A common belief about aging is that people lose some or all of their hearing by the time they get to their 70s. Sometimes, the first thing they notice is that it is harder to understand what people are saying on television. The music and sound effects are more than loud enough, but what the characters say, especially when music is playing in the background, is difficult to make out.
In my study on aging, one of the women I interviewed described not being able to hear what people were saying on television–until she replaced her 25-year-old set with a flat-screen TV. The newer model had not only a sharper picture, but the sound quality was improved to the point that she no longer had trouble listening to people talk on television.
Not hearing the television or movies well can be a bother, but when you are out in public, hearing issues can be even more problematic. It is irritating to not be able to pick up what people around you are saying, and too embarrassing to keep asking, “What did you say?” or to ask that people repeat what they said. When you’re in a crowded place, like a busy restaurant, and there are many other voices (and maybe music being piped in overhead), hearing the conversation at your table can be difficult.
Some of my older friends complain that it’s more challenging to hear well when the speaker has his or her back toward them. Not only can they not pick up any facial cues, the sound of the other person’s voice is projected in the opposite direction. Add hardwood floors and you have sound bouncing everywhere except directly into the listener’s ears. This is what happens to my neighbor Barbara, who is in her late 80s. She seems to hear just fine when I am talking with her face-to-face, but when her husband comes in the room and talks while walking past her, she may not even be aware that he is speaking.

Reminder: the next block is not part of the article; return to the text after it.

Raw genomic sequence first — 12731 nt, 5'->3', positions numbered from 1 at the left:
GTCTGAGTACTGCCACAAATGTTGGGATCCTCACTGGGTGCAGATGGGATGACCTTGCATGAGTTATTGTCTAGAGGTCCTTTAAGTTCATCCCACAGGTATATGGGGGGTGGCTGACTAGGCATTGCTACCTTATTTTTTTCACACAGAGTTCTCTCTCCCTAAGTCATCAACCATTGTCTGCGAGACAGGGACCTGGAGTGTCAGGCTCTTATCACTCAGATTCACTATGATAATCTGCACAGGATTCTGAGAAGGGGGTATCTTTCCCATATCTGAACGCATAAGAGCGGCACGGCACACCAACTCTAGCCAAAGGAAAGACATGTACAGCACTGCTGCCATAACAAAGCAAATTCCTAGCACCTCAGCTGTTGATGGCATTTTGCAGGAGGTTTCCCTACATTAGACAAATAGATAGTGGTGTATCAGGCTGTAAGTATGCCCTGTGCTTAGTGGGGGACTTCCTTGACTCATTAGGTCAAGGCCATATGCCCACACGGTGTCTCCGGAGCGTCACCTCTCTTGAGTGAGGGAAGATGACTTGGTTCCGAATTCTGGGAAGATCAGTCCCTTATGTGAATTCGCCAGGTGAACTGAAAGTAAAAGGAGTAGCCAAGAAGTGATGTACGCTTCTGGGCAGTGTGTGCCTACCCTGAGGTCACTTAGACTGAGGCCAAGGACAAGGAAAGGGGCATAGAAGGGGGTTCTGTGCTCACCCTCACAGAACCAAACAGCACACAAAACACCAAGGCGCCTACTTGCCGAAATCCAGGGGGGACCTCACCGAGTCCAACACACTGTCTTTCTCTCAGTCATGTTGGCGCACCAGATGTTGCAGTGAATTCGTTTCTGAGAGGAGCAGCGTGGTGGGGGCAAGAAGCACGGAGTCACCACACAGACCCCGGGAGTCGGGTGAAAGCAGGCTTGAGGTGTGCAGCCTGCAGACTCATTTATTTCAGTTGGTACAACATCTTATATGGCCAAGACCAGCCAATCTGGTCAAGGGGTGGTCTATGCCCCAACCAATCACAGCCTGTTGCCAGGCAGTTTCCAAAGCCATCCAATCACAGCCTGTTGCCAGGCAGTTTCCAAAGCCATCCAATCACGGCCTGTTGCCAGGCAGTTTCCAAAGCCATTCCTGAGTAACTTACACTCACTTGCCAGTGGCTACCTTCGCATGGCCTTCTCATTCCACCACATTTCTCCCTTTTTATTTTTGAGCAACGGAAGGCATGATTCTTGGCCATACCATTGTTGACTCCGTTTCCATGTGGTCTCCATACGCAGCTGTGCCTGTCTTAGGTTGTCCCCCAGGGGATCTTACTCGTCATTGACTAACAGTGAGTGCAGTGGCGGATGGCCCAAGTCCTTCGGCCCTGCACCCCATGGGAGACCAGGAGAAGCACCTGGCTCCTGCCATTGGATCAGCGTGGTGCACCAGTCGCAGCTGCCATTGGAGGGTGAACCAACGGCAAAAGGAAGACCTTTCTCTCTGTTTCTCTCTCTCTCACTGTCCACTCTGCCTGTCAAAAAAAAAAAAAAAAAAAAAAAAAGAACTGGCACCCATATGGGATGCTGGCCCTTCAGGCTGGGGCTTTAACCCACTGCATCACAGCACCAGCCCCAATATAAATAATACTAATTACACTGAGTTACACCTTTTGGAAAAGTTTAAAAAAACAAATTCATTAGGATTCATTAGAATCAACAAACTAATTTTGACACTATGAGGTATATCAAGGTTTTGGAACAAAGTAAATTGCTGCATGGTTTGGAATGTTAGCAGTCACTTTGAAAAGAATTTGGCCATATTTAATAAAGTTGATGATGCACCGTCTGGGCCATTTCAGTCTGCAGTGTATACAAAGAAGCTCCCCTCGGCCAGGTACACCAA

Another situation in which hearing may be difficult is on the phone. My 91-year-old father found it so hard to understand what the person at the other end of the line was saying—sometimes because they were talking really fast or there was background noise—he is reluctant to talk on the phone. On the rare occasion that he does get on the line, much of his side of the conversation consists of either a nervous laugh or a noncommittal “Yeah” that may or may not relate to what is being said. He’s simply trying to cover the fact that he didn’t hear the other person. Some of the time, he just doesn’t want to listen.
The older we get, most of us expect that our hearing will deteriorate. We see it as simply another part of aging. Ellen Langer—the Harvard researcher and author of the bestselling classic, Mindfulness—cautions us against painting hearing loss with a broad brush. In her groundbreaking book, Counterclockwise, she suggests that rather than simply state that someone is losing his or her hearing, we should pay close attention to the patterns of hearing issues that the person is experiencing. When does the person have difficulty hearing? At what times? Under what circumstances? And are there times or situations when they are able to hear?
Instead of making a blanket statement like “He can’t hear” it may be more useful—and accurate—to say something like, “He doesn’t hear well when there is crowd of people around.” That way, when you visit that person, you can facilitate a better conversation by sitting in a room alone with them. As we pay attention in a variety of situations, we can learn when an older person can hear more easily and when it’s more of a challenge.
Avoid making blanket judgments about people’s hearing…and about your own. Assume you were wrong about a loved one’s hearing and pay close attention. Awareness and mindfulness can help you interact in a more meaningful way with the people you care about. Let them—and yourself—be heard!